Missouri University of Science and Technology’s Formula SAE Electric Team placed fourth overall in a race of Formula One-style cars that are powered by electricity. Missouri S&T placed first in efficiency and second in cost. Missouri S&T placed fifth overall in 2016.
The competition, held during Formula SAE-Lincoln June 21-24 at Lincoln Airpark in Lincoln, Nebraska, is an international student design competition that demonstrates the viability of electric power by challenging students to design, build and race electric-powered Formula One-style cars.
As part of the competition, students present a budget report and detail the engineering principles behind each car’s design to a panel of industry experts. Each team’s car must pass a rigorous electronics inspection to ensure the car’s safety before competing in four dynamic events.
A skid-pad event tested the car’s cornering on a figure-8 course. An acceleration test measured the car’s straight-line speed over a short distance. A one-lap autocross event tested the car’s performance on a tight course. Each team’s fastest lap of four attempts determined the winner, as well as the starting order for the final event – an endurance race to prove durability. In the endurance race, the car must withstand the stress of long-term driving at elevated speeds over a long course. Each race is timed to rank the teams; none of the events are head-to-head races.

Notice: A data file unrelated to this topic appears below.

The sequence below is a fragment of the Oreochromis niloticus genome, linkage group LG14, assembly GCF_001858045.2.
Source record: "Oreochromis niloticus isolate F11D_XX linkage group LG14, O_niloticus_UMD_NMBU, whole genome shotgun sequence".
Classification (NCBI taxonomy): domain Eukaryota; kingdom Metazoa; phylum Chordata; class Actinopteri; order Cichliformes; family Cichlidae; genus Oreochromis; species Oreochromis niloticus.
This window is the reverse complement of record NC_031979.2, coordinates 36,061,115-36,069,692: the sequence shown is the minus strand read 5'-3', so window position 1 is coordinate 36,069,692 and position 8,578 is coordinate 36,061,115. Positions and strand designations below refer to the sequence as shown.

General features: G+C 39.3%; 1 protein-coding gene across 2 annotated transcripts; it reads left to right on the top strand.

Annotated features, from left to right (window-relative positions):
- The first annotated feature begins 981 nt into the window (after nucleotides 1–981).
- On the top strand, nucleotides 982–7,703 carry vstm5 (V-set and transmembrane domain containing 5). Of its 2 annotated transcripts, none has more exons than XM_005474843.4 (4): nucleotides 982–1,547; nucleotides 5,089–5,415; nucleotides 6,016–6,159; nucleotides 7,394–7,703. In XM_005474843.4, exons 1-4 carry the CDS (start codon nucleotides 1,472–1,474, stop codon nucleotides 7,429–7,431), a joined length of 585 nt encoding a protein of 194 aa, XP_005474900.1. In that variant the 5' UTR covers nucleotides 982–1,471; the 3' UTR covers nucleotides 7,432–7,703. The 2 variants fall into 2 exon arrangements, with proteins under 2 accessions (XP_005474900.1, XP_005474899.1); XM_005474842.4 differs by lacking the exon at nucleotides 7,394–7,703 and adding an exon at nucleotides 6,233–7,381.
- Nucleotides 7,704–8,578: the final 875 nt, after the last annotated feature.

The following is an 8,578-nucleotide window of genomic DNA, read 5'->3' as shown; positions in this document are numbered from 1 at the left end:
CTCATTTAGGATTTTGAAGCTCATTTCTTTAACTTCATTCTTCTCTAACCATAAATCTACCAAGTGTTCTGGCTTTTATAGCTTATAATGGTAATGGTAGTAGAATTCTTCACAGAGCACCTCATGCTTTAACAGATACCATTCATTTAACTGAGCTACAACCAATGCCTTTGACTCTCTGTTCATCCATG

The Missouri S&T Formula SAE Electric Team’s car has a student-designed and -manufactured chassis, an aerodynamic fiberglass shell and a custom suspension system. The car’s battery pack, which consists of approximately 50 lithium battery cells, can produce a maximum voltage of nearly 300 volts and a current of roughly 200 amps.
The Formula SAE Electric Team is one of 18 student-run teams in Missouri S&T’s Student Design and Experiential Learning Center (SDELC). The SDELC, housed in the Kummer Student Design Center, provides real-world team-based operations, including computer design laboratories, a manufacturing shop, office space and logistical support. Design teams mirror small start-up companies that plan large-scale projects, organize into departments, raise funds, communicate their ideas and solve open-ended design challenges. Most teams compete annually against other collegiate teams from around the country and the world. For more information about the teams, visit design.mst.edu.
Dr. Ryan Hutcheson, assistant teaching professor of mechanical and aerospace engineering at Missouri S&T, is the Formula SAE Electric Team’s faculty advisor. For more information about the events, visit students.sae.org.
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